2014 Tarawera Ultramarathon

Emma has a reputation at Scottish for having an unflappably cheerful outlook on life. So it will surprise no-one to hear that when I asked her for her favourite race she struggled to name one. Because she “loved them all”.

Unlike most every runner on the planet, she loved her first Vosseler. It was a great meeting point for club runners and trail runners.

She loved the Rangitoto-Motutapu Island Dual trail race. Because her grandfather worked on the islands’ restoration trust. It was one of her first trail races and such was her hesitation that he had to ask her twice before she agreed to try it. Running over the technical roots, rocks and stumps she fell over, poked her eye with a flax bush and finished “with the biggest smile and a little bit banged up”. She had learned the “sheer joy and chaos” of trail running.

However, the race we spent the most time discussing was her first ever ultra marathon – Tarawera 2014. She says it felt like a dream – in the middle of a cyclone, with a white dog cheerfully following alongside her for the last 15 kilometres. I believe the dream she is describing is the Wizard of Oz?

Emma turned up to Tarawera not knowing anyone. She sat next to a fellow competitor on the Rotorua-bound bus who told her that people come to this event for the running and stay for the community.

The start line at Tarawera is one of the iconic moments in trail racing in New Zealand. With the sun not yet risen, headlights and glowsticks light up the path through the Redwoods. A kapa haka group thunderously welcomes runners from around the world, and everyone reflects on the story that brought them to this point.

Emma found this “really, really powerful”. An opportunity to reflect on all those stories and channel their importance.

2014 was the year Cyclone Luci swept through Rotorua. It rained and rained and rained. The night before no one knew if the race would proceed. It did go ahead but the course changed significantly. Emma, who had planned to run the 100km race, now lined up for the longer of the two abridged options – 73 kilometres.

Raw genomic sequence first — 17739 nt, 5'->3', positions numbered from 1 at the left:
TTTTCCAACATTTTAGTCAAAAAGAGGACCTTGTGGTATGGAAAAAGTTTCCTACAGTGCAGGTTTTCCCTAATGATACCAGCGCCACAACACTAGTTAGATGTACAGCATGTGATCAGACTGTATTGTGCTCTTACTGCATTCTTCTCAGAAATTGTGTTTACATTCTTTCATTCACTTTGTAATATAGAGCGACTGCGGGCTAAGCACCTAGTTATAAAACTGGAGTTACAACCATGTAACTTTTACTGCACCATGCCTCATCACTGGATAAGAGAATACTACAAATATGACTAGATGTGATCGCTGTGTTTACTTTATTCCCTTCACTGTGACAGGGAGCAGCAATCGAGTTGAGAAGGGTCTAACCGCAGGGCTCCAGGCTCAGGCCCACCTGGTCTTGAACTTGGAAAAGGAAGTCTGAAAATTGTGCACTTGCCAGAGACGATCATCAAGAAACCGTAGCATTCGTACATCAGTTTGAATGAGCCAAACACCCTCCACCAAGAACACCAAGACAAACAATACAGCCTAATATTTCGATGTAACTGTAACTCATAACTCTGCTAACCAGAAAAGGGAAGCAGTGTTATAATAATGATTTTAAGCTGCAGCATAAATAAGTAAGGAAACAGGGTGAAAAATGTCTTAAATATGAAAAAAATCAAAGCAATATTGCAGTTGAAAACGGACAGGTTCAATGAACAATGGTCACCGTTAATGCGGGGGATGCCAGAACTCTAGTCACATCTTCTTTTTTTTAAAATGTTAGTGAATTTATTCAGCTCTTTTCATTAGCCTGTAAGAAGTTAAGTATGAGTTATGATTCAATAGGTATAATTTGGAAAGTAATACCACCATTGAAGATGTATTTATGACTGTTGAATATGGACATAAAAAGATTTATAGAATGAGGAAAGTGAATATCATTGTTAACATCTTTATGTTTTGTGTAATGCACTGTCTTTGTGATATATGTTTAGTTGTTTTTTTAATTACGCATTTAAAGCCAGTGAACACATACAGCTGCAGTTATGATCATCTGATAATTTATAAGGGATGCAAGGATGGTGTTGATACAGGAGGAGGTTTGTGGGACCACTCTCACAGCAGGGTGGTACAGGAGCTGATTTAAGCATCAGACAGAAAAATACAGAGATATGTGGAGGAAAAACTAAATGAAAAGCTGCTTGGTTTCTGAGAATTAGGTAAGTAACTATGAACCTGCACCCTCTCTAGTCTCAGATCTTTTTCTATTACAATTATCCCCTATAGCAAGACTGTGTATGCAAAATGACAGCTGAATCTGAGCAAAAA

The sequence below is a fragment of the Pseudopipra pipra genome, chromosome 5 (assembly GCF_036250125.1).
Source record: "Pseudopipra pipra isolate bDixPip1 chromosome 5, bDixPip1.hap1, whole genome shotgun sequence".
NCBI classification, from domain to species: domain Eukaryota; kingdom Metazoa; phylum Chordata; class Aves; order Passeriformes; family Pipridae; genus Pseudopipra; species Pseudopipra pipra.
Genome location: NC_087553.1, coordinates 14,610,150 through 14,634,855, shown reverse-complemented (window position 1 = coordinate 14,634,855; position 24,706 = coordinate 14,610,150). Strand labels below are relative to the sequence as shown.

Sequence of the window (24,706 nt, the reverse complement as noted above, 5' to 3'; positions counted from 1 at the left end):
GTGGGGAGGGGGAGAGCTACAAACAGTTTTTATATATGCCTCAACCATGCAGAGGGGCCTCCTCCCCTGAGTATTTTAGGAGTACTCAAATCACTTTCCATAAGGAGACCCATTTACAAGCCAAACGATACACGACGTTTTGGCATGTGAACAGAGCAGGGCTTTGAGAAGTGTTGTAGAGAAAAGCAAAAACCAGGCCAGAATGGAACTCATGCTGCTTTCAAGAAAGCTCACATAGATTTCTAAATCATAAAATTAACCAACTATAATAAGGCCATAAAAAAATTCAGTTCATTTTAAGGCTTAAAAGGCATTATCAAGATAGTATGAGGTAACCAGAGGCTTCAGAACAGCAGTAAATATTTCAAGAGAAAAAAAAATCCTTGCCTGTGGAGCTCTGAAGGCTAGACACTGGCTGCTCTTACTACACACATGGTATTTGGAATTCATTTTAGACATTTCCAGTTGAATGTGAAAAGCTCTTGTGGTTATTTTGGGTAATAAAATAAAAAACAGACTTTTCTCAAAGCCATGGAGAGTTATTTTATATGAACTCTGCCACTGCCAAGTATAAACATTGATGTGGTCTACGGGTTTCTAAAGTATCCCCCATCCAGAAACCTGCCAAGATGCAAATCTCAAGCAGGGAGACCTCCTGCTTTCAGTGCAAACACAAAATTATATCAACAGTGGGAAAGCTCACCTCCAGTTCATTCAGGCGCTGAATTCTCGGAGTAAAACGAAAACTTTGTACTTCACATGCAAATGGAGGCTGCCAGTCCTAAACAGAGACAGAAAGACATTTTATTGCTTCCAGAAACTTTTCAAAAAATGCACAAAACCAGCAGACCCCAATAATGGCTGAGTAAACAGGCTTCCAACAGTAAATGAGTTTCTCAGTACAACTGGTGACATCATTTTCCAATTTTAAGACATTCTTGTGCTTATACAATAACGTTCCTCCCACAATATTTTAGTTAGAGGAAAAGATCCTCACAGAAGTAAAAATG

This was not the scenic experience that many get on a sunny Tarawera Ultra. Rather, there was mud.

“It was harder that lots of people had expected,” says Emma, but that created a new kinship with the people around.

The enthusiasm and connection at the aid stations shone through. Emma said it was lifting to have someone there offering to help.

But the person who offered to help the most was patient Chris Howard, who waited at Okataina to run the last 20 kilometres with Emma.

The amended course climbed and descended a big hill on its way to Lake Okataina, before turning around and going back over the hill a second time. Faced with repeating that hill many runners dropped out. But for Emma, suddenly united with an excited Chris, “not finishing was not an option”.

“We got to hang out together and it felt like a whole new day”.

Not only did Chris join her and inspire her onwards but, because there was a hill in front of her, there was also a long train of people to follow, run alongside and chase.

And there was her strangest company of all. A white dog that lived at Okataina Hut had such a good time running alongside her and her fellow competitors that it accompanied them all the way to the finish at Lake Okareka. It was later so exhausted that it needed to hitchhike bake home in a van.

Of the finish line; “It was wet, and we were wet”.

“We got it done. It was hard and we were tired but we were doing something really special together.”

Since that first Tarawera Ultra Emma has run another 13 ultramarathons, including returning to Tarawera three more times.

It is her favourite distance because there are so many things that are outside her control.

“In a mile, 5km, 10km there is a lot you can achieve through sheer physical fitness and grit. In ultras, other things outside your control happen and it is how you respond to those things that affect the outcome.”

“I love the mental fortitude it develops and how it spills over into other areas of life.”

Emma will be back to Tarawera again this year to run the 20km race before lining up for a 100km race in San Francisco in May.